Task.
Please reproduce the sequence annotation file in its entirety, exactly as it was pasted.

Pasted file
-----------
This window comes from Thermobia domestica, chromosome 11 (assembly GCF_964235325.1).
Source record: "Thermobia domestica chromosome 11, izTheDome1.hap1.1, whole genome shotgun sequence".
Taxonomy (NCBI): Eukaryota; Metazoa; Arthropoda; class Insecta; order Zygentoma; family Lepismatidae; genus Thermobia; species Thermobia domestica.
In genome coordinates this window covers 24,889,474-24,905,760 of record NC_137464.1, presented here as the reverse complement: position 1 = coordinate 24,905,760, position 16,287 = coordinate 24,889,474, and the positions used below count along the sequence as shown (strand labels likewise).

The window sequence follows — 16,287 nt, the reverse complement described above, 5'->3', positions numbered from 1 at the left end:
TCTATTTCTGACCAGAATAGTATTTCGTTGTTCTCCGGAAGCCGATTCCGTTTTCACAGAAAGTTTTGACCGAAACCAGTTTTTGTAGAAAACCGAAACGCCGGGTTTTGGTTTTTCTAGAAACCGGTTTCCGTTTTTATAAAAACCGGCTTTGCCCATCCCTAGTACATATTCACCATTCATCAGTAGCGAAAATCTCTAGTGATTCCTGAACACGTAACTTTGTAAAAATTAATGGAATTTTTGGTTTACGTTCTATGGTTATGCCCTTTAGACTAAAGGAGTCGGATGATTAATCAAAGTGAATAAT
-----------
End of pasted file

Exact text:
This window comes from Thermobia domestica, chromosome 11 (assembly GCF_964235325.1).
Source record: "Thermobia domestica chromosome 11, izTheDome1.hap1.1, whole genome shotgun sequence".
Taxonomy (NCBI): Eukaryota; Metazoa; Arthropoda; class Insecta; order Zygentoma; family Lepismatidae; genus Thermobia; species Thermobia domestica.
In genome coordinates this window covers 24,889,474-24,905,760 of record NC_137464.1, presented here as the reverse complement: position 1 = coordinate 24,905,760, position 16,287 = coordinate 24,889,474, and the positions used below count along the sequence as shown (strand labels likewise).

The window sequence follows — 16,287 nt, the reverse complement described above, 5'->3', positions numbered from 1 at the left end:
TCTATTTCTGACCAGAATAGTATTTCGTTGTTCTCCGGAAGCCGATTCCGTTTTCACAGAAAGTTTTGACCGAAACCAGTTTTTGTAGAAAACCGAAACGCCGGGTTTTGGTTTTTCTAGAAACCGGTTTCCGTTTTTATAAAAACCGGCTTTGCCCATCCCTAGTACATATTCACCATTCATCAGTAGCGAAAATCTCTAGTGATTCCTGAACACGTAACTTTGTAAAAATTAATGGAATTTTTGGTTTACGTTCTATGGTTATGCCCTTTAGACTAAAGGAGTCGGATGATTAATCAAAGTGAATAAT